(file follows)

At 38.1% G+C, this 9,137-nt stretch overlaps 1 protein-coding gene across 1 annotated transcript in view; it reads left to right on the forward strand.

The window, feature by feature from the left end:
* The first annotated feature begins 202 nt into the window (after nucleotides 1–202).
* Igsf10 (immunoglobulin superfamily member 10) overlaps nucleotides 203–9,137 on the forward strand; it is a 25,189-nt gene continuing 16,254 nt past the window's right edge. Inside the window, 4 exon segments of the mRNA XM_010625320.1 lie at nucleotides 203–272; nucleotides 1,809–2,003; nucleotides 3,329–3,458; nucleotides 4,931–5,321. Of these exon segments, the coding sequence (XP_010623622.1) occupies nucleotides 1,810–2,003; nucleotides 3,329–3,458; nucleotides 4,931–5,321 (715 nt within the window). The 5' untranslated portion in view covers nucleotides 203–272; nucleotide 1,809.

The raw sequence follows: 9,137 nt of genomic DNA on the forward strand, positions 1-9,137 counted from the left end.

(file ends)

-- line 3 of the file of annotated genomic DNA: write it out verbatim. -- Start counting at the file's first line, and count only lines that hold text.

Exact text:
* The first annotated feature begins 202 nt into the window (after nucleotides 1–202).